Research Article| Volume 182, P86-90, November 2014

Urinary incontinence during pregnancy. Is there a difference between first and third trimester?

Published:September 02, 2014DOI:



      The aim of this study is to determine the prevalence and severity of urinary incontinence and to see if there are any differences between first and third trimester of pregnancy.

      Study design

      A cross-sectional study of two groups of women was conducted. All patients attending our hospital for obstetric ultrasound examination during the first trimester (group 1 = less than 13 weeks of pregnancy) and third trimester (group 2 = up to 28 weeks of pregnancy) were eligible for inclusion. All participating women completed self-reported questionnaires: ICIQ-SF, PFDI-20 (UDI-6, CRADI-8, POPDI-6) and SF-36. The variables studied were biodemographic data and results from questionnaire responses.


      From March 2012 to May 2012, 224 consecutive pregnant women were included in this study: group 1 (n = 58) and group 2 (n = 166).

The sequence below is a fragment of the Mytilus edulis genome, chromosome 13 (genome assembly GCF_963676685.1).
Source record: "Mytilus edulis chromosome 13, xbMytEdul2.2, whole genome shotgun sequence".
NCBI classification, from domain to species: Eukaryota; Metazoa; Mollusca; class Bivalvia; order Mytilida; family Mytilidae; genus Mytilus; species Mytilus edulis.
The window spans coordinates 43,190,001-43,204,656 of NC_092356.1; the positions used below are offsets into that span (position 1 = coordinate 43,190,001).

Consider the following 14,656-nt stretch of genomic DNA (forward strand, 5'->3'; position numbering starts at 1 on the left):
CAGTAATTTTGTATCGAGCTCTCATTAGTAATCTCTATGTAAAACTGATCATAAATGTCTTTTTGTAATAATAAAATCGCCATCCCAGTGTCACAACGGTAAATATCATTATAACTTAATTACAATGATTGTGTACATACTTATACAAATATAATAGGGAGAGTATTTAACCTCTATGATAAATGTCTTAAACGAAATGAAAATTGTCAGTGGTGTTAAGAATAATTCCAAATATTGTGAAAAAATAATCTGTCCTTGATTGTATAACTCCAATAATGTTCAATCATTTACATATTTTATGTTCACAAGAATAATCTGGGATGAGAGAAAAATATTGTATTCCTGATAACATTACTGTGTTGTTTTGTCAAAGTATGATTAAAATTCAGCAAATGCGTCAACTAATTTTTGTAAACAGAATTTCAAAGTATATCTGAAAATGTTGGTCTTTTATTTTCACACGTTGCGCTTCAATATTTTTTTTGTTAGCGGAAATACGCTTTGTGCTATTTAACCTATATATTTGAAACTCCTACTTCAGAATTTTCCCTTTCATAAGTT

The incidence of urinary incontinence during pregnancy is different in first and third trimester: 18.96% (11 of 58) and 39.76% (66 of 166) (p = 0.008).
      100% and 84.12% of women with UI in first trimester and third trimester respectively leak a small amount of urine. In 15.87% of group 2 the leakage was a moderate amount of urine.
      Participants mainly presented Stress UI (78.37%) and urge was only present in 12.16% of them.


      In conclusion, according to the results obtained, the prevalence of urinary incontinence in our population of pregnant women was 34.37%, which means that more than a third of the population of pregnant women is affected, and that this disorder is more common during the third trimester of pregnancy than during the first. The most common form was stress urinary incontinence, affecting 48.05% of the women. In all patients, leakage was slight-moderate that did not severely hamper their everyday life but did affect their physical, mental and social domains of their quality of life. Another problem, even more prevalent than incontinence itself, was the increase in urinary frequency, affecting 41.25% of the pregnant women and causing discomfort/distress in the 68.8%.


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